To put Drumming in context you need to go back to 1982, when a 21-year-old Belgian choreographer, fresh out of college, presented her first professional work, Fase: Four Movements to Music by Steve Reich. The axis of the dance world tilted a little. It was such a gripping, rigorously composed piece, and Anne Teresa De Keersmaeker seemed to have sprung fully formed from nowhere. Fase remains as spellbinding today as it must have been then, and it bore the mark of what would become some of De Keersmaeker’s most enduring qualities: a tenacious mind, unafraid to push ideas to their limit; a director’s eye not just for choreography, but for staging; above all, a diviner’s ability to tap the deep synergy between dance and music.
Drumming, made in 1998, is a direct descendent of Fase. The music is again by Steve Reich – the composer De Keersmaeker has most often returned to – and again it is in four sections. But it is an altogether more expansive piece, and to understand why, it helps to see how the dance and music work together. The early Reich compositions used in Fase are built on the principle of phasing: two identical sound loops played at slightly different speeds so that they gradually go out of synch, producing weird time-warps, echoes and shift effects. With Fase, De Keersmaeker didn’t so much match the notes as follow the same principle, creating complex duets by looping cells of movement while accumulating minute variations of timing, action and direction.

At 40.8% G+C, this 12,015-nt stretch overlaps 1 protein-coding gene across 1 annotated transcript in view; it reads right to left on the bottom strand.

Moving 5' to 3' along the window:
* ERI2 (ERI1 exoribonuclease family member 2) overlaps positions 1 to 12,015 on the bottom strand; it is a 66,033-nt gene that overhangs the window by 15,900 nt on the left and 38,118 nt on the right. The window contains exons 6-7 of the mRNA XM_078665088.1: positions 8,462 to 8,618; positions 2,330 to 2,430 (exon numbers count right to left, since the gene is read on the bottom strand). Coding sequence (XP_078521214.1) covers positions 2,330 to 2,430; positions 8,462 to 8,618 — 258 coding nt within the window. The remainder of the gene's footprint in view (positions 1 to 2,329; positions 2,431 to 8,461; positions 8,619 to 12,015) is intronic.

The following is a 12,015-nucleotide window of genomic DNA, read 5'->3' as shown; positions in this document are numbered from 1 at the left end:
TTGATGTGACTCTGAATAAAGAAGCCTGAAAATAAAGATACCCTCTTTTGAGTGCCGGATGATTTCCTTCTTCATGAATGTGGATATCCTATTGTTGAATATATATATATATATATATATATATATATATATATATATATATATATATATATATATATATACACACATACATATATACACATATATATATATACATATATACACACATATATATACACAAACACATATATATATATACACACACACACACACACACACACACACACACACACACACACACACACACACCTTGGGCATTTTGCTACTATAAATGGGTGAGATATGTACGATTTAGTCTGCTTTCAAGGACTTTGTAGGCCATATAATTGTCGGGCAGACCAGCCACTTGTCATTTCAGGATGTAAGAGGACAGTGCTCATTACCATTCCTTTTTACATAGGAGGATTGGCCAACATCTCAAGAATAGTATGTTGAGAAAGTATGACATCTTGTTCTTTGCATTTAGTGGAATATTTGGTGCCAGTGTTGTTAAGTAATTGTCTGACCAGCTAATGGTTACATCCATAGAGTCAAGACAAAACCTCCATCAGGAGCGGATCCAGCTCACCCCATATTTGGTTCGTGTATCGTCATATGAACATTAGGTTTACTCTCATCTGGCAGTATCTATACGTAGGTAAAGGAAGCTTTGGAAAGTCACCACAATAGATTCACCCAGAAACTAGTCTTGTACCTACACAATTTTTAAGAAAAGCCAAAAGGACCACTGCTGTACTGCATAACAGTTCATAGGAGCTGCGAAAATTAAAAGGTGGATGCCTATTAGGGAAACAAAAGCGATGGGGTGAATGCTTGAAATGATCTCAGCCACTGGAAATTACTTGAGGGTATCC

as scintillating, as unpredictable and as organised as patterns made by sunlight on water
Drumming also uses phase processes, but on an amplified scale. There are three sets of percussion instruments, made of skin (bongos), wood (marimbas) and metal (glockenspiels). The entire piece is generated from a single short rhythmic pattern that is built up first on the bongos, then doubled, then phased, and then faded out as the marimbas fade in to repeat the cycle in a new timbre. The marimba cycle then gives way to the glockenspiels, and in the final section all the instruments play simultaneously. It’s all highly logical, formally clear and totally mind-boggling – as scintillating, as unpredictable and as organised as patterns made by sunlight on water.
De Keersmaeker’s choreography is just as poetic, and just as programmed. Pay attention to the opening solo, on a narrow line across the stage, because the entire dance is contained within it. Just as Reich’s little rhythmic pattern seeds a world of sound, this nucleus generates a kind of choreographic cosmos. Its actions – swivels and swings, frog hops and flick-kicks, piston limbs and jiggling jumps – are its atoms. They link up, they multiply, they combine and recombine into compounds and clusters, they pulse with energy and spark off reactions. They criss-cross in lines, spin out in spirals and accelerate into orbit around the stage. If Fase had seen De Keersmaeker following single lines of thought, Drumming is like the multi-dimensional version, its source solo expanding in all directions.
It’s breathtaking, like seeing the world in a grain of sand – but wait, there’s more. Like Reich, De Keersmaeker builds up three overlapping cycles, each with a different texture, and then combines them in the final section. As all the musicians return along the back of the stage, both music and dance reveal all their layers. The result is dense and complex, and miraculously lucid. In a glance, you sense, simultaneously, the particles and the people and the patterns that connect them. It’s a visionary, mind-expanding experience. And the tingling sensation you feel, even after Drumming has ended – what is that? That is every cell in your body, vibrating.